Our view: It might be symbolic – but worthwhile

When Black Squirrel Radio asked President Lester Lefton whether he would take a pay cut or refuse a bonus during this economic recession, his answer was – well – a bit ambiguous.

“It’s an interesting and big symbolic gesture when someone chooses to take a pay cut,” Lefton said. “The real issue is not a president’s pay – the real issue is the job they’ve been asked to do by their Board of Trustees.”

It’s no secret that university presidents perform difficult jobs, especially in Ohio. After all, state subsidy is shrinking, and presidents are having to take on a larger role as fundraisers. To Lefton’s credit, Kent State is having its best fundraising year ever, raising almost $4 million more than it did at this point last year.

Nonetheless, these don’t mean Lefton shouldn’t have to tighten his belt a little more than he has already done. Not filling the special assistant post formerly held by Yank Heisler and not hiring a student assistant are small steps, but he could surely do more.

Heck, Ohio State’s president did.

President E. Gordon Gee and other top administrators at Ohio State waived their own potential raises or bonuses for the year, requesting the money be used for financial aid for students. Sure, it might come easier for Gee to take a cut. After all, he makes more than $1.3 million in total compensation compared to Lefton’s roughly $519,000.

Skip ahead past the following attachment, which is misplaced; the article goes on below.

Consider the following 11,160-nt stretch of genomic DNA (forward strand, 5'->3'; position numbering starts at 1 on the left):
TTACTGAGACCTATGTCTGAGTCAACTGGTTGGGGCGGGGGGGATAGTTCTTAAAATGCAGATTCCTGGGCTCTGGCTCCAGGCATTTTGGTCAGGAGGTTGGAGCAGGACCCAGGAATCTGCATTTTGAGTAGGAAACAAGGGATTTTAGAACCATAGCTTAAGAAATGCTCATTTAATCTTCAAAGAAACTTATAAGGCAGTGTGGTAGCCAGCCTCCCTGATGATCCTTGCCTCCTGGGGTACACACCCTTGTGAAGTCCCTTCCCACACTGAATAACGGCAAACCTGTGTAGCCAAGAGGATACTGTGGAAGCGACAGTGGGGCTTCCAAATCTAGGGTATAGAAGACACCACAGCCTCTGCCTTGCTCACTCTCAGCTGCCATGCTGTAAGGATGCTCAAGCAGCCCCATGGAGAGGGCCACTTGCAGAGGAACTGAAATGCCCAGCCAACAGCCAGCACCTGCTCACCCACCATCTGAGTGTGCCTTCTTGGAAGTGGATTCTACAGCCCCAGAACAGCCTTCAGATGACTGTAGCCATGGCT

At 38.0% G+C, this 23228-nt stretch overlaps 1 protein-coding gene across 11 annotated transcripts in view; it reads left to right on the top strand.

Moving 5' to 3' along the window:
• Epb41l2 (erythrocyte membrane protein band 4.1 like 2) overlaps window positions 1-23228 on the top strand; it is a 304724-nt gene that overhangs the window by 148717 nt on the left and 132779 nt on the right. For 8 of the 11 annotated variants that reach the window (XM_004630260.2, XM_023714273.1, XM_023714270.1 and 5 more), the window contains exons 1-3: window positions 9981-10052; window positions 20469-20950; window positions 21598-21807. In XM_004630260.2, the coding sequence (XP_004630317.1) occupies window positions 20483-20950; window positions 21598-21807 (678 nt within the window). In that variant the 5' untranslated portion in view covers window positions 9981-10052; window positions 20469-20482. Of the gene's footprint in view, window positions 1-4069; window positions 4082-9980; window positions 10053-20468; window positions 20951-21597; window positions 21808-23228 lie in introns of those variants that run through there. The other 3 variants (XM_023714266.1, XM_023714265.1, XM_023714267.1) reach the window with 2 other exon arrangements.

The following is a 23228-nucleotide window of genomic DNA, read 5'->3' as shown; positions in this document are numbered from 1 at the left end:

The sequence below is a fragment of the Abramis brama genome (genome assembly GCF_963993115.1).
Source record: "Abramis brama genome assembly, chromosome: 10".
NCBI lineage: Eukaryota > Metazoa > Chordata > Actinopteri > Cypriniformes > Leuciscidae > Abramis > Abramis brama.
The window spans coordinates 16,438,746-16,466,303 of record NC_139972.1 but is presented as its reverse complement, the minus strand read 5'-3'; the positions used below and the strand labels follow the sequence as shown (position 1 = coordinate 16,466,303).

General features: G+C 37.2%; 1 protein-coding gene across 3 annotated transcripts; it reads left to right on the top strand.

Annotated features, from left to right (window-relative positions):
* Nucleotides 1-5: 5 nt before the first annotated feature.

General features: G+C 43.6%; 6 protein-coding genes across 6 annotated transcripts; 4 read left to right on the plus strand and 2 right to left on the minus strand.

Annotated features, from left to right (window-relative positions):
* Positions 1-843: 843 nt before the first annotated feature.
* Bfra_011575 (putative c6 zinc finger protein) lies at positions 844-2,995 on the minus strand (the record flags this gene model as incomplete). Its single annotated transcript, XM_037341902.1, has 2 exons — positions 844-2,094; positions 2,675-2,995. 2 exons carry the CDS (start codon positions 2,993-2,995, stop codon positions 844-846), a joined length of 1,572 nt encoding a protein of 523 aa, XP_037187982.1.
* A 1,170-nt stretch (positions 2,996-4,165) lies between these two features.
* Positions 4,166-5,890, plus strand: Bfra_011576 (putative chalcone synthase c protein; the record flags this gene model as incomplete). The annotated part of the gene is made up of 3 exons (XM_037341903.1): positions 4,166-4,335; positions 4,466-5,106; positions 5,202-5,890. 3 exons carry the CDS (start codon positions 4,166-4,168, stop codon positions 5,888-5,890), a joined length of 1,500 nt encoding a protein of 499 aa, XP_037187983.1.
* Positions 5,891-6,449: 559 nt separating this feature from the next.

But at the end of the day, it’s Kent State’s Board of Trustees who sets the president’s compensation level. Lefton’s contract states that he’s eligible for an annual performance bonus up to a maximum of 20 percent (or about $70,000) of his base salary. The bonus, however, is at the Board’s “sole discretion.” Just last June, for example, the Board granted Lefton a 3 percent raise and a $73,500 bonus.

Like Lefton said, taking a pay cut or refusing a raise is a “big symbolic gesture.” That alone is a reason for Lefton and the Board to explore the issue. Kent State students are hurting financially. The cost of our education is increasing, but our paychecks aren’t. Faculty are even feeling the brunt of the recession with the elimination of sabbaticals.

Simply refusing $70,000 could mean another batch of scholarships for students, a few more adjunct faculty members or even another full-time professor.

Lefton has said he wants to avoid cuts that would impact a student’s experience at Kent State. Refusing a raise, however, could positively benefit a student’s experience. It might not mean much to us financially, but it sure would be one hell of a gesture. And gestures mean a lot.

The Board and Lefton should think about what this could mean for Kent State. For example, just over the weekend headlines in the Akron Beacon Journal read, “UA president’s pay climbs” after University of Akron’s trustees awarded Luis Proenza with $85,000 in performance payments.

If Kent State trustees offer our president a raise or bonus, we don’t see how Lefton could accept it without it weighing on his conscience.

The above editorial is the consensus opinion of the Daily Kent Stater editorial board.